My monthly BTO WeBS count along the Union Canal, Linlithgow to Philpstoun.
Wednesday 28th August 2013.
Start time 7.50am
End time 11am
Overcast, cool light breeze, a few patches of sun, no rain.
My first time doing this count since June, having been unable to make it last month.
Flood-field is sadly now absolutely not a flood-field, just a field. Hopefully the autumn rains will change that. So no water birds on flood-field today, rather, two pied wagtails, two woodpigeons, a few starlings, a few jackdaws and lots and lots of rooks. Somewhere far off a curlew was calling.
The signs of the change of the seasons are starting to appear but it's been a very productive summer: large groups of young house sparrows flitted along the tall towpath vegetation in front of me, sometimes a few tree sparrows foraged amongst them; often young goldfinches were alongside their parents, striking with their bright yellow wing stripes but lacking the beautiful red facial masks of an adult; all the starlings now have cream/white spotted metallic dark green chests but heads are still the dusking brown of this year's young.
At one point a probable sparrowhawk, mobbed by martins. My sighting was too brief to be certain but it flew low sticking mostly to vegetation, much less obvious than a buzzard.
There were water birds using the canal, but nothing of great note.
|count notes, 28.08.13|
All water birds eligible for count:
mallard - 3
moorhen – 6
pied wagtail – 2
lesser black-backed gull - 6
black headed gull – 1
unknown juvenile gull – 3
All birds seen:
lesser black-backed gull
black-headed gull (coming into winter plumage so not black headed. In fact, even in summer they aren't black headed but a beautifully rich dark chocolate brown)
unknown warbler – quite yellow, probably chiff chaff or willow warbler but no song heard to enable me to distinguish.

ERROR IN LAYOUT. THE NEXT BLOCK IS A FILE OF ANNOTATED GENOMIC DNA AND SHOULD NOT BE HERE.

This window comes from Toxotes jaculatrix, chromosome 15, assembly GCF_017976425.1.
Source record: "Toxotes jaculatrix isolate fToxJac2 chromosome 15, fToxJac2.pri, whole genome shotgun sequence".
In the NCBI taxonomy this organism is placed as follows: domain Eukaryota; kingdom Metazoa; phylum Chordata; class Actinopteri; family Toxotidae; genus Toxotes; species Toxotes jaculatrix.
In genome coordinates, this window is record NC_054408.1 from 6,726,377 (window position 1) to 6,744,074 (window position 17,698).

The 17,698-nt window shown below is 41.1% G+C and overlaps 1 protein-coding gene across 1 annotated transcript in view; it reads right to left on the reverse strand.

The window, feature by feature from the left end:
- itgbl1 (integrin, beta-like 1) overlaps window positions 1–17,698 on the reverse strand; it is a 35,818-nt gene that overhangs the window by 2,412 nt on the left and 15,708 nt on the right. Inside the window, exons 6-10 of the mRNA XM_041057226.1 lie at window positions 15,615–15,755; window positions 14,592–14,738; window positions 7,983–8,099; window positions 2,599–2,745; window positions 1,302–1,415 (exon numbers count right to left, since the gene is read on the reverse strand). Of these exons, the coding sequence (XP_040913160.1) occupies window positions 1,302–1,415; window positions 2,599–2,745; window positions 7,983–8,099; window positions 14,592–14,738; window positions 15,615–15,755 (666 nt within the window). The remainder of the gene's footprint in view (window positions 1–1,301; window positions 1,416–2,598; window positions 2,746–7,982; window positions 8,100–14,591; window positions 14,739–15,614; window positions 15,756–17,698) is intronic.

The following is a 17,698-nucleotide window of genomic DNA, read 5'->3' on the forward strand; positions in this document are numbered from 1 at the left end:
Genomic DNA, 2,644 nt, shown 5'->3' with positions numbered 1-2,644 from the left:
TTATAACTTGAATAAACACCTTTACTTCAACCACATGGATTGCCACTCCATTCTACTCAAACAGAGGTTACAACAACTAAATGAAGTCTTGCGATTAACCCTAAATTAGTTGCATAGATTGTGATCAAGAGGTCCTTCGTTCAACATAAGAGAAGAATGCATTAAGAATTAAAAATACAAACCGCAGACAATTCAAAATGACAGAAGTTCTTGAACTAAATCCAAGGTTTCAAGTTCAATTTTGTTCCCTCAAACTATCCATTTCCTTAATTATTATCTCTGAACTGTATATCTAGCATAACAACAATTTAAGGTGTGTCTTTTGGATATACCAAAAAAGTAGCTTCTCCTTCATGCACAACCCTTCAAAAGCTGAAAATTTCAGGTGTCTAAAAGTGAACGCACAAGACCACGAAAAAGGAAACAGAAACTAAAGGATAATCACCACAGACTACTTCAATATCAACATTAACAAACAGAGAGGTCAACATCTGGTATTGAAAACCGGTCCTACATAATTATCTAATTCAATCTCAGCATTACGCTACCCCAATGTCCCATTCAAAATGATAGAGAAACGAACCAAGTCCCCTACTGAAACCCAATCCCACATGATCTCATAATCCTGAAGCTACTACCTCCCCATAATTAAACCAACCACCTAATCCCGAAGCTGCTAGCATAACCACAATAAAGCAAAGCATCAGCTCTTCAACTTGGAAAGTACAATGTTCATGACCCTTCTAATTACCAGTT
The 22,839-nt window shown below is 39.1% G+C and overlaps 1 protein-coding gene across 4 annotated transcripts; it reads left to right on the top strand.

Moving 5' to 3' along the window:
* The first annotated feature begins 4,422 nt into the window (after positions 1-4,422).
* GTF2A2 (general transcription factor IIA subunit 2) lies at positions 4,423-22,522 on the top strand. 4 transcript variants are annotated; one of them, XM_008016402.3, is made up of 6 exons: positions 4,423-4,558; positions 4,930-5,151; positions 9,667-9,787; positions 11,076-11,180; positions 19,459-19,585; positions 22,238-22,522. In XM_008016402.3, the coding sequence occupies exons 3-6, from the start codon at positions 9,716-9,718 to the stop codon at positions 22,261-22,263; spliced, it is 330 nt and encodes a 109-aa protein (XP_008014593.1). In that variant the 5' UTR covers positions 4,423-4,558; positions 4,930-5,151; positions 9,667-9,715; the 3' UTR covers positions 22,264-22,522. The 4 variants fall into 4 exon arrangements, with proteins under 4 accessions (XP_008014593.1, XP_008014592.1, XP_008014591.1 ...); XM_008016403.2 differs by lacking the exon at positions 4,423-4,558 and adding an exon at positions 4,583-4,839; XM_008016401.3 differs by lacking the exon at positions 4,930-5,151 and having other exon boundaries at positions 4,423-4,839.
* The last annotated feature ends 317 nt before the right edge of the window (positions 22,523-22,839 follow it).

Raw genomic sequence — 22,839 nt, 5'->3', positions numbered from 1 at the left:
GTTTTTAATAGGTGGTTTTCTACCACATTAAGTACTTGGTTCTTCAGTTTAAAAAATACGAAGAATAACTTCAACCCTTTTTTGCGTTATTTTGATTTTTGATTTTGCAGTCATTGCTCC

sand martin - soon to be heading south, this will likely be their last appearance in my 2013 counts.
swallow – as sand martin
curlew – heard far off, out of count range
Today in photos:
|reed island, floating east to west. Spot the moorhen.|
|same field, different angle|
|The Shirvalee. She always looks so cosy and snug. A 2/3 length barge. Spot the swallow.|
|Brassicas & bing. Spot the brassicas.|
|on the rookout. Spot the hay bale.|
|on the rookout. Spot the difference.|
|Spot the robin...|
Gall wasps are minute parasitic creatures, this particular one about 4mm long. They lay their eggs on the host plant and, when the larvae hatch and begin to eat, something that I don't really understand causes the plant to morph and grow these incredible structures. There are many different galls in the UK, on many different plants. One that people are quite familiar with is the wood-like sphere the size of a large marbles, sometimes found growing on oak trees. Inside galls are chambers which the larvae live in until ready to emerge as adult wasps and begin the cycle again.
If you want all the technical details, and larval photos, have a look here - http://hedgerowmobile.com/Diplolepisrosa.html
If you want fewer details, but more gall variety, have a look here - http://www.bugsandweeds.co.uk/galls%20p1.html
If you've time to spare, have a look at both.
|identify the fungi.|
|between Philpstoun bings|
|where a bridge once was, between Philpstoun bings|
|Guess the gloop.|
|Starlings taking flight. Spot the horses.|
|Linlithgow allotments. Spot the lucozade bottle.|